But look at Judges 2:10, “And all that generation [the generation after Joshua’s] also were gathered to their fathers. And there arose another generation after them who did not know the Lord or the work that he had done for Israel.” All it takes to lose a generation is one generation failing to communicate and model the good news of the Lord to the next.
We can teach our children the Westminster Shorter Catechism. They may be able to quote all 107 Q/A’s. But if we are not living out the truths of the Scriptures we are, in the paraphrased words of J.C Ryle, trying to build a brick wall by placing the brick on with the right hand and taking it off with the left.
So, what does this look like in practice? Well, as mentioned in Deuteronomy 6, it isn’t by doing anything flashy, but rather through modeling simple everyday faithfulness. Here are three things to consider:
1 ) Catechize your Children.
The goal of this article is not to deny the importance of catechisms or to dismiss them as outdated pedagogy. Rather, it’s to point out that when we teach our children a biblically sound catechism and then live accordingly, we highlight the importance of the Christian faith to them. Teaching your children a solid catechism is one of the best things you can do for their spiritual upbringing. Find a catechism that you believe best explains the systems of doctrine found in the Word, and teach them to your children (I’m a Westminster guy myself!) And as you get them ready for school, drive them to play dates, work in the garden with them, and go about your daily routine, ask them the questions and apply them as you go.
2) Be the Chief Repenter in the Home
Repenting isn’t easy. To do it, we must admit we’ve done something wrong. But there is power in repenting. The WSC describes the process of repentance unto life as “a saving grace, whereby a sinner, out of a true sense of his sin, and apprehension of the mercy of God in Christ, doth, with grief and hatred of his sin, turn from it unto God, with full purpose of, and endeavor after, new obedience” (Q/A 86). Those who truly repent of their sin, through faith in Christ by God’s grace and mercy, experience new life. And that is what we all want for our kids. If you want to show your kids the power of repentance, repent and apologize to your family when you sin against them. Kids may not be able to grasp the intricacies of soteriology at a young age, but they definitely understand mom and dad saying, “I’m sorry, please forgive me.”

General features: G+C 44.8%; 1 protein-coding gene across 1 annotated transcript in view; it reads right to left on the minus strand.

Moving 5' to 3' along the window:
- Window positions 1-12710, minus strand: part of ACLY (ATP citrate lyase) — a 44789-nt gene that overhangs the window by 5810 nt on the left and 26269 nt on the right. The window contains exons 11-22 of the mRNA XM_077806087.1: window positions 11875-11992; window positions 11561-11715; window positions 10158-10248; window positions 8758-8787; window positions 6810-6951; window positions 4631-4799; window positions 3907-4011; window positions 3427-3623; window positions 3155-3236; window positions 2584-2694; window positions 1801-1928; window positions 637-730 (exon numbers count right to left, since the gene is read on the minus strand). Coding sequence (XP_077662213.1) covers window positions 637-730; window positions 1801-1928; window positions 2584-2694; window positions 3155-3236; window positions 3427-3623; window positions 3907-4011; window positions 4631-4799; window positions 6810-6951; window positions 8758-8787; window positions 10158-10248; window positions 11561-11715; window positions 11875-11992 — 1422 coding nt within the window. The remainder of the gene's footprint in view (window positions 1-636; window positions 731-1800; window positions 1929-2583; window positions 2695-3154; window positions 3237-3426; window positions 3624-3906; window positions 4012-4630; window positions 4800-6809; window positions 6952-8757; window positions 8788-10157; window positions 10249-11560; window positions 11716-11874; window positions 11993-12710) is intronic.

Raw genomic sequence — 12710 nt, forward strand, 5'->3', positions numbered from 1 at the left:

3) Rely Upon and Practice the Means of Grace
Catechisms outline the basic doctrines of the Christian faith. They explain the nature of God, Scripture, salvation, the nature of Christ, the end times, and everything in between. They contain foundational truths. It is no surprise, therefore, that one of the chief ways we live our life accordingly is by modeling the means of grace for our kids. Yes, one of the main applications of this article is to read your bible, pray with and for your family, and go to church. Make these the lifeblood of your family. Read Scripture and pray as you prepare your kids for bed. You’ll be amazed how much Scripture you cover with a chapter a day over 18 years! And if you want lifelong discipleship for your child, invest in the church. If they continue to be part of a local congregation into adulthood you, by making church a top priority, have set them up for 50, 60, or 70+ years of Christian discipleship.
If you model the importance of the Word, prayer, and church you will make an impact that long outlasts you. And, of course, we are not responsible for the outcome. That is between our children and the Lord. But we are responsible for raising them in the way they should go. And you can’t go wrong with the means of grace permeating throughout your home.
God works through ordinary everyday faithfulness, and kids see it too. Therefore “let us hold fast the confession of our hope without wavering, for he who promised is faithful” (Heb 10:23). And let us model the hope we have by living out our faith according to God’s great mercy. Because ultimately, the most influential catechism for kids is how we live our life. They’re watching, show them, Christ.
This was a guest post from David Chambers. David has been serving youth and families in the context of his local church for over 10 years. He is a proud husband to his wife Brittany and a proud father to his sons AJ and Jackson. David is a student at Reformed Theological Seminary, where he pursuing a Master of Divinity in hopes of pursuing ordination in the Presbyterian Church in America (PCA).